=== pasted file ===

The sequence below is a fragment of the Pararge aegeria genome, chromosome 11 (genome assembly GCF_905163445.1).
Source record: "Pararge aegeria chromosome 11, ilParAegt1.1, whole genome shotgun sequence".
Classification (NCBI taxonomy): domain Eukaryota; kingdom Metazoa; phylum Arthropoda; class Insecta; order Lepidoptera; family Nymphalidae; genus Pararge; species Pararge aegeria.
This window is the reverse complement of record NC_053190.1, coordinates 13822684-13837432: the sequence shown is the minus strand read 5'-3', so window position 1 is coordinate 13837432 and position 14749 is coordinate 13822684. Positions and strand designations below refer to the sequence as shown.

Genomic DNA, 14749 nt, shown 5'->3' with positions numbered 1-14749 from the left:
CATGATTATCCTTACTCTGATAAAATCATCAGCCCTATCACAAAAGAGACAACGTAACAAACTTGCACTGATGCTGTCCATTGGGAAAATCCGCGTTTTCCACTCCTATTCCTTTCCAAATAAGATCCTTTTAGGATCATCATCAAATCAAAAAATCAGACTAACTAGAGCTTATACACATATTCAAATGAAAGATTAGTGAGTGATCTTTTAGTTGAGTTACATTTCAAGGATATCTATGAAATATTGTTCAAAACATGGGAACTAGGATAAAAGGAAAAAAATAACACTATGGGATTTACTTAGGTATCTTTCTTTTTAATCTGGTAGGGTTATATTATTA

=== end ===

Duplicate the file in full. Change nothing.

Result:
The sequence below is a fragment of the Pararge aegeria genome, chromosome 11 (genome assembly GCF_905163445.1).
Source record: "Pararge aegeria chromosome 11, ilParAegt1.1, whole genome shotgun sequence".
Classification (NCBI taxonomy): domain Eukaryota; kingdom Metazoa; phylum Arthropoda; class Insecta; order Lepidoptera; family Nymphalidae; genus Pararge; species Pararge aegeria.
This window is the reverse complement of record NC_053190.1, coordinates 13822684-13837432: the sequence shown is the minus strand read 5'-3', so window position 1 is coordinate 13837432 and position 14749 is coordinate 13822684. Positions and strand designations below refer to the sequence as shown.

Genomic DNA, 14749 nt, shown 5'->3' with positions numbered 1-14749 from the left:
CATGATTATCCTTACTCTGATAAAATCATCAGCCCTATCACAAAAGAGACAACGTAACAAACTTGCACTGATGCTGTCCATTGGGAAAATCCGCGTTTTCCACTCCTATTCCTTTCCAAATAAGATCCTTTTAGGATCATCATCAAATCAAAAAATCAGACTAACTAGAGCTTATACACATATTCAAATGAAAGATTAGTGAGTGATCTTTTAGTTGAGTTACATTTCAAGGATATCTATGAAATATTGTTCAAAACATGGGAACTAGGATAAAAGGAAAAAAATAACACTATGGGATTTACTTAGGTATCTTTCTTTTTAATCTGGTAGGGTTATATTATTA